‘There is no need to set a deadline for the launching of operations. Weapons belonging to the state should be in the hands of the state. There can be no justification for launching search operations against the TNP/OPM. There are weapons in the hands of many groups. And there are many weapons in the hands of  people who are not authorised to hold weapons.’

‘People cannot be allowed to do things that will result in victims falling among the civilian population.’ He said that some people can be expected to use weapons as a bargaining point to achieve certain objectives, but trying to force people to return weapons  will never solve the problems.’

Ruben Magai, chairman of Commission A of the DPRP in Papua, called on the chief of police in Papua to use social means, not military means, because the latter will only traumatise the people and make them very afraid.

KNPB on the recent acts of violence in Papua

Bintang Papua, 6 September

According to the KNPB – National Committee for West Papua – the many acts of violence that have been occurring in Papua recently would appear to be part of a scenario designed by certain quarters.’

‘This scenario is being promoted by people who want to get their hands on funding. These acts of terror or intimidation are aimed at warning Papuans not to go on pressing for their human rights.,’ said Mako Tabuni of the KNPB, speaking alongside Buchtar Tabuni, the general chairman of the KNPB, as well as Viktor Kogoya, during a press conference at the Prime Garden, Abepura on 6 September.

They said that the KNPB would not be influenced by these incidents. ‘We, as the voice of the Papuan people, will continue to speak up for the human rights which are the true aspirations of the people of West Papua,’ said Mako Tabuni.

On this occasion too, he said, the fifteen arrests were made by joint patrols of the Indonesian army and police (TNI/Polri) of fifteen Papuans (thirteen have since been released ). They were detained by members of the police force in Jayapura. The arrested men are all members of the Wahno Baptist congregation which is located in south Jayapura. He also said that the arrests were made to the accompaniment of acts of violence, and moreover, the correct procedures were not complied with.

The arrests were made in the village of Nafri on 1 August because those in authority had not been able to arrest the real culprits who had committed the acts of violence.

He also said that a nine-year old boy, Dessy Koyoga, had disappeared from the home of Biben Kogoya, the local sub-district chief, at the time of the arrest of the fifteen people.

‘There are indications that the boy was kidnapped by the security forces involved in the arrests. The parents of the boy are still searching for their young son.’

The KNPB say that a special team should be set up by the DPRP (the local legislative assembly) along with those NGOs which have responsibility for undertaking investigations so that the true facts about this case can be made known.

Statement from the West Papua solidarity gathering at Nga Wai o Horotiu, Tamaki Makaurau / Auckland, Aotearoa New Zealand

from Peace Movement Aotearoa

 8 September 2011

We are very encouraged by the statement of the United Nations Secretary-General, Ban ki-Moon, at a media conference in Auckland yesterday, 7 September 2011, that West Papua should be discussed by the Decolonisation Committee of the United Nations General Assembly.

Noting with appreciation the Secretary-General’s statement that “whether you are an independent state or a non-self-governing territory or whatever, the human rights is inalienable and a fundamental principle of the United Nations”, and “we will do all to ensure” that the human rights of the people of West Papua are respected, we therefore call on:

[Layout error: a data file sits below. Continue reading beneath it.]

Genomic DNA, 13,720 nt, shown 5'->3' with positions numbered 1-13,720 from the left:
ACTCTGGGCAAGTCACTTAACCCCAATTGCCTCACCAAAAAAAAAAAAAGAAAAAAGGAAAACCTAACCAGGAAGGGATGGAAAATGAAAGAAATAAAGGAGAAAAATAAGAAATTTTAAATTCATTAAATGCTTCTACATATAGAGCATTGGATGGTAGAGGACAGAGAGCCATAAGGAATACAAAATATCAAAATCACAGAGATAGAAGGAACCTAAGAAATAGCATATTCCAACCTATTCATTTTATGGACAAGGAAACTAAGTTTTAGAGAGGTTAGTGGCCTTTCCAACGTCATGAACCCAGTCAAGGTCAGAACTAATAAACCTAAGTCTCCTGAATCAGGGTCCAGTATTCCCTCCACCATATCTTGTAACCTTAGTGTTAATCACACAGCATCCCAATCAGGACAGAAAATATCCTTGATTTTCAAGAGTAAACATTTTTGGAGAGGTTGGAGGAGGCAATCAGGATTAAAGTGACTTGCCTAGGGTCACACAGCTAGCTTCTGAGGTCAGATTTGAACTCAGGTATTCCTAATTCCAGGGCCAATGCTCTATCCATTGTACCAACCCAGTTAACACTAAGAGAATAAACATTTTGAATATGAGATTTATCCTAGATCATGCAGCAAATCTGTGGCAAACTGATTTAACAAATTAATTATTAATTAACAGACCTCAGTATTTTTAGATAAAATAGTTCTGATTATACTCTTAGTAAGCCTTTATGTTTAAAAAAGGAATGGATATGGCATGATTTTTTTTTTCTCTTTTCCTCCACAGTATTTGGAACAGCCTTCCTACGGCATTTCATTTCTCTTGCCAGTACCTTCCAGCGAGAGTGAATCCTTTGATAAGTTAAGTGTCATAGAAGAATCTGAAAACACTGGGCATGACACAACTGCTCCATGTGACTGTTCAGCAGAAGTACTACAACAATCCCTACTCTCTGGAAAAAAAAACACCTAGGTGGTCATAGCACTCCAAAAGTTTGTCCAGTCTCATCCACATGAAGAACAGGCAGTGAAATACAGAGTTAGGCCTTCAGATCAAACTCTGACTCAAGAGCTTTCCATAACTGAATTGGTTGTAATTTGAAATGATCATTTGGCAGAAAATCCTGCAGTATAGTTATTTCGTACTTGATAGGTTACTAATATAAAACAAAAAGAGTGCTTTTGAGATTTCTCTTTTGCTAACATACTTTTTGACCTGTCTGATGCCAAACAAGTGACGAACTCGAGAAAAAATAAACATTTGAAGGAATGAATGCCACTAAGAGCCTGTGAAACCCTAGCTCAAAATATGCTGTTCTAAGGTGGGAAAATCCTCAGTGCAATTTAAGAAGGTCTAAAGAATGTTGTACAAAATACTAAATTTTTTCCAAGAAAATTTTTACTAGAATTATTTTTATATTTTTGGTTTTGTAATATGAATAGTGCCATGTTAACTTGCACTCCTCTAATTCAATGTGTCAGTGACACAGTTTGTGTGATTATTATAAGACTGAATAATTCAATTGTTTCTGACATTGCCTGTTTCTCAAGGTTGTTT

The United Nations Secretary General to act without delay, and:

  • appoint a Special Representative to investigate the situation in West Papua – to review the circumstances and outcome of the 1969 ‘Act of Free Choice’, as well as the contemporary situation; and
  • use his good offices to persuade the Indonesian government to allow free access to West Papua for media representatives from the international community and for non-governmental human rights organisations.

The Pacific Island Forum Leaders meeting in Auckland to act without delay, and:

  • send a fact-finding mission to West Papua to investigate the human rights situation;
  • support the West Papuan people in their call for peaceful dialogue with the Indonesian government;
  • grant observer status to West Papuan representatives who support the people of West Papua’s right of self-determination; and
  • recommend to the United Nations General Assembly that West Papua be put back on the agenda of the Decolonisation Committee.

The New Zealand government to act without delay, and:

  • play a role in mediating and beginning the process of peaceful dialogue between West Papuan representatives and the Indonesian government; and
  • cease all military ties with Indonesia until the human rights of the people of West Papua are respected.

Civil society to:

  • support the West Papuan call for peace and justice, and for a process of peaceful dialogue with the Indonesian government; and
  • take every opportunity to support West Papuans working for peace, justice, human rights and environmental sustainability.

Participating organisations: New Zealand non-governmental organisations Bicultural Desk of the Auckland Catholic Diocese, Caritas Aotearoa New Zealand, Christian World Service, CORSO Inc., Indonesia Human Rights Committee, Pax Christi Aotearoa New Zealand, Peace Movement Aotearoa, Philippine Migrant Centre, and the Women’s International League for Peace and Freedom, Aotearoa Section; New Zealand based Coalition for Democracy in Fiji; and Australian non-governmental organisations Australia West Papua Association (Sydney), Institute of Papuan Advocacy and Human Rights,  Medical Association for Prevention of War, Missionaries of the Sacred Heart Justice and Peace Centre (Australian Province), Pax Christi Australia and the Women’s International League for Peace and Freedom, Australia Section.

Photos from some of the West Papua solidarity actions in Auckland: are available at
Formatted copy of this statement: is available at